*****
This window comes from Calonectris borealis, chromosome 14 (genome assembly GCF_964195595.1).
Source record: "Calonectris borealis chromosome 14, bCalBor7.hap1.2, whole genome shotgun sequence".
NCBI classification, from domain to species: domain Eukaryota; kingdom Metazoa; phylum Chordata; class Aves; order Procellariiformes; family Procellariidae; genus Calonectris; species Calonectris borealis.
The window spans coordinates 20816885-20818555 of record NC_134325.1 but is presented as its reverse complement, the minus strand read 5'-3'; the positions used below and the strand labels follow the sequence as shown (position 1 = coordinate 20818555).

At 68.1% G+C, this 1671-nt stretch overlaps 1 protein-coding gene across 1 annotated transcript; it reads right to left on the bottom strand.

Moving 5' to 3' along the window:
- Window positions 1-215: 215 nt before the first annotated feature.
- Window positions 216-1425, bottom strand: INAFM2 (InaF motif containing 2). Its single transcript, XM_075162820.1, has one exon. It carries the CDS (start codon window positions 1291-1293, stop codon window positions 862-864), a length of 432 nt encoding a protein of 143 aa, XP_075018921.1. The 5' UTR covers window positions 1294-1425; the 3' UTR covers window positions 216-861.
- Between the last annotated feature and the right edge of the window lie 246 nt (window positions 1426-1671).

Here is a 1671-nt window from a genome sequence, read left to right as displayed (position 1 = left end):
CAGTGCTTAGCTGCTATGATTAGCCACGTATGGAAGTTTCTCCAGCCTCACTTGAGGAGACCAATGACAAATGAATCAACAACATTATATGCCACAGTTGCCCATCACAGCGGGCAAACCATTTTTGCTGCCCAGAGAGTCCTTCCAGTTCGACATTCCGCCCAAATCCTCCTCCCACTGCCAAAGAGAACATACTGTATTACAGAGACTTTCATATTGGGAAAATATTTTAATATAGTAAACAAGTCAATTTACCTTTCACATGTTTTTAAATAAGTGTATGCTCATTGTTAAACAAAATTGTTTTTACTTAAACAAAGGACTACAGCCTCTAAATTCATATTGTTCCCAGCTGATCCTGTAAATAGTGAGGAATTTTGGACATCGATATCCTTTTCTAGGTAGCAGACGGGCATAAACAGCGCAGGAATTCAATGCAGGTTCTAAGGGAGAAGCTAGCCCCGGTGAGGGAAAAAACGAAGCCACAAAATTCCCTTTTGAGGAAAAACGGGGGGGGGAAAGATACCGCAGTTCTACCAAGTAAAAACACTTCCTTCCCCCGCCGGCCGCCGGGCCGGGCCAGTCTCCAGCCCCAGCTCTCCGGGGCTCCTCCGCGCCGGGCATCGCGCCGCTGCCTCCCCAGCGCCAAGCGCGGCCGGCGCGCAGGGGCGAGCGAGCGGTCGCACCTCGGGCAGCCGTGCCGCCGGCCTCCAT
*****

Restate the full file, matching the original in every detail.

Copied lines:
This window comes from Calonectris borealis, chromosome 14 (genome assembly GCF_964195595.1).
Source record: "Calonectris borealis chromosome 14, bCalBor7.hap1.2, whole genome shotgun sequence".
NCBI classification, from domain to species: domain Eukaryota; kingdom Metazoa; phylum Chordata; class Aves; order Procellariiformes; family Procellariidae; genus Calonectris; species Calonectris borealis.
The window spans coordinates 20816885-20818555 of record NC_134325.1 but is presented as its reverse complement, the minus strand read 5'-3'; the positions used below and the strand labels follow the sequence as shown (position 1 = coordinate 20818555).

At 68.1% G+C, this 1671-nt stretch overlaps 1 protein-coding gene across 1 annotated transcript; it reads right to left on the bottom strand.

Moving 5' to 3' along the window:
- Window positions 1-215: 215 nt before the first annotated feature.
- Window positions 216-1425, bottom strand: INAFM2 (InaF motif containing 2). Its single transcript, XM_075162820.1, has one exon. It carries the CDS (start codon window positions 1291-1293, stop codon window positions 862-864), a length of 432 nt encoding a protein of 143 aa, XP_075018921.1. The 5' UTR covers window positions 1294-1425; the 3' UTR covers window positions 216-861.
- Between the last annotated feature and the right edge of the window lie 246 nt (window positions 1426-1671).

Here is a 1671-nt window from a genome sequence, read left to right as displayed (position 1 = left end):
CAGTGCTTAGCTGCTATGATTAGCCACGTATGGAAGTTTCTCCAGCCTCACTTGAGGAGACCAATGACAAATGAATCAACAACATTATATGCCACAGTTGCCCATCACAGCGGGCAAACCATTTTTGCTGCCCAGAGAGTCCTTCCAGTTCGACATTCCGCCCAAATCCTCCTCCCACTGCCAAAGAGAACATACTGTATTACAGAGACTTTCATATTGGGAAAATATTTTAATATAGTAAACAAGTCAATTTACCTTTCACATGTTTTTAAATAAGTGTATGCTCATTGTTAAACAAAATTGTTTTTACTTAAACAAAGGACTACAGCCTCTAAATTCATATTGTTCCCAGCTGATCCTGTAAATAGTGAGGAATTTTGGACATCGATATCCTTTTCTAGGTAGCAGACGGGCATAAACAGCGCAGGAATTCAATGCAGGTTCTAAGGGAGAAGCTAGCCCCGGTGAGGGAAAAAACGAAGCCACAAAATTCCCTTTTGAGGAAAAACGGGGGGGGGAAAGATACCGCAGTTCTACCAAGTAAAAACACTTCCTTCCCCCGCCGGCCGCCGGGCCGGGCCAGTCTCCAGCCCCAGCTCTCCGGGGCTCCTCCGCGCCGGGCATCGCGCCGCTGCCTCCCCAGCGCCAAGCGCGGCCGGCGCGCAGGGGCGAGCGAGCGGTCGCACCTCGGGCAGCCGTGCCGCCGGCCTCCAT